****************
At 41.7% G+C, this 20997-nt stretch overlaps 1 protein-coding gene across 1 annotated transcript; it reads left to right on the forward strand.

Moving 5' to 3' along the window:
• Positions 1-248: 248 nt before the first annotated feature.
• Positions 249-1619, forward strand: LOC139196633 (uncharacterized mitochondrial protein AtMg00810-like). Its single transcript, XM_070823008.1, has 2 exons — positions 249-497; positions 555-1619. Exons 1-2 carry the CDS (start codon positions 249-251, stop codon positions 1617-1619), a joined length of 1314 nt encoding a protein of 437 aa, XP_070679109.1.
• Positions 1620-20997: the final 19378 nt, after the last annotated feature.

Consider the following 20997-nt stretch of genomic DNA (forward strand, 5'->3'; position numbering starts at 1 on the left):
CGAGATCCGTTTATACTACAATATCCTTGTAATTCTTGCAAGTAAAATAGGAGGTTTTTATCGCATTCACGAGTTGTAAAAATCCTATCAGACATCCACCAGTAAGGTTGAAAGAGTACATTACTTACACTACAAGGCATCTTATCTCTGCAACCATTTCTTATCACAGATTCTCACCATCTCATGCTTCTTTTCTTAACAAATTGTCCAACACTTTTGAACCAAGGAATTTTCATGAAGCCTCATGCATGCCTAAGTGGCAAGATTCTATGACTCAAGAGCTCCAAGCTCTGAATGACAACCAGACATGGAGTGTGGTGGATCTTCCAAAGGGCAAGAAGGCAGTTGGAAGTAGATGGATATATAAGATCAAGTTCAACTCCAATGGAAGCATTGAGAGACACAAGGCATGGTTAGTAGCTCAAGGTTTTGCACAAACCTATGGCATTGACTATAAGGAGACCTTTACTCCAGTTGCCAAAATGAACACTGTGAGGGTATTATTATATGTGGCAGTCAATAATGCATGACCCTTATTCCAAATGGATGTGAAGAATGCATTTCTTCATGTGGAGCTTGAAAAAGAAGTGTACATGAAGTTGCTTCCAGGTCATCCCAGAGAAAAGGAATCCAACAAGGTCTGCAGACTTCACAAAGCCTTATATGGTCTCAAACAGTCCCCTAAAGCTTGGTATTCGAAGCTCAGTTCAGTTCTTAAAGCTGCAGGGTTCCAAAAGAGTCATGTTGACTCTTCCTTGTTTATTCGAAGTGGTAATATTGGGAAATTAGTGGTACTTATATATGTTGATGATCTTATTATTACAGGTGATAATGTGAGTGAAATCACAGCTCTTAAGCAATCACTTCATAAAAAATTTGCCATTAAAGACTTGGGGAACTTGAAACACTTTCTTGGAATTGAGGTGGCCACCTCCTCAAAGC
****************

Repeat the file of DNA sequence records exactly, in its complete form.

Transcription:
At 41.7% G+C, this 20997-nt stretch overlaps 1 protein-coding gene across 1 annotated transcript; it reads left to right on the forward strand.

Moving 5' to 3' along the window:
• Positions 1-248: 248 nt before the first annotated feature.
• Positions 249-1619, forward strand: LOC139196633 (uncharacterized mitochondrial protein AtMg00810-like). Its single transcript, XM_070823008.1, has 2 exons — positions 249-497; positions 555-1619. Exons 1-2 carry the CDS (start codon positions 249-251, stop codon positions 1617-1619), a joined length of 1314 nt encoding a protein of 437 aa, XP_070679109.1.
• Positions 1620-20997: the final 19378 nt, after the last annotated feature.

Consider the following 20997-nt stretch of genomic DNA (forward strand, 5'->3'; position numbering starts at 1 on the left):
CGAGATCCGTTTATACTACAATATCCTTGTAATTCTTGCAAGTAAAATAGGAGGTTTTTATCGCATTCACGAGTTGTAAAAATCCTATCAGACATCCACCAGTAAGGTTGAAAGAGTACATTACTTACACTACAAGGCATCTTATCTCTGCAACCATTTCTTATCACAGATTCTCACCATCTCATGCTTCTTTTCTTAACAAATTGTCCAACACTTTTGAACCAAGGAATTTTCATGAAGCCTCATGCATGCCTAAGTGGCAAGATTCTATGACTCAAGAGCTCCAAGCTCTGAATGACAACCAGACATGGAGTGTGGTGGATCTTCCAAAGGGCAAGAAGGCAGTTGGAAGTAGATGGATATATAAGATCAAGTTCAACTCCAATGGAAGCATTGAGAGACACAAGGCATGGTTAGTAGCTCAAGGTTTTGCACAAACCTATGGCATTGACTATAAGGAGACCTTTACTCCAGTTGCCAAAATGAACACTGTGAGGGTATTATTATATGTGGCAGTCAATAATGCATGACCCTTATTCCAAATGGATGTGAAGAATGCATTTCTTCATGTGGAGCTTGAAAAAGAAGTGTACATGAAGTTGCTTCCAGGTCATCCCAGAGAAAAGGAATCCAACAAGGTCTGCAGACTTCACAAAGCCTTATATGGTCTCAAACAGTCCCCTAAAGCTTGGTATTCGAAGCTCAGTTCAGTTCTTAAAGCTGCAGGGTTCCAAAAGAGTCATGTTGACTCTTCCTTGTTTATTCGAAGTGGTAATATTGGGAAATTAGTGGTACTTATATATGTTGATGATCTTATTATTACAGGTGATAATGTGAGTGAAATCACAGCTCTTAAGCAATCACTTCATAAAAAATTTGCCATTAAAGACTTGGGGAACTTGAAACACTTTCTTGGAATTGAGGTGGCCACCTCCTCAAAGC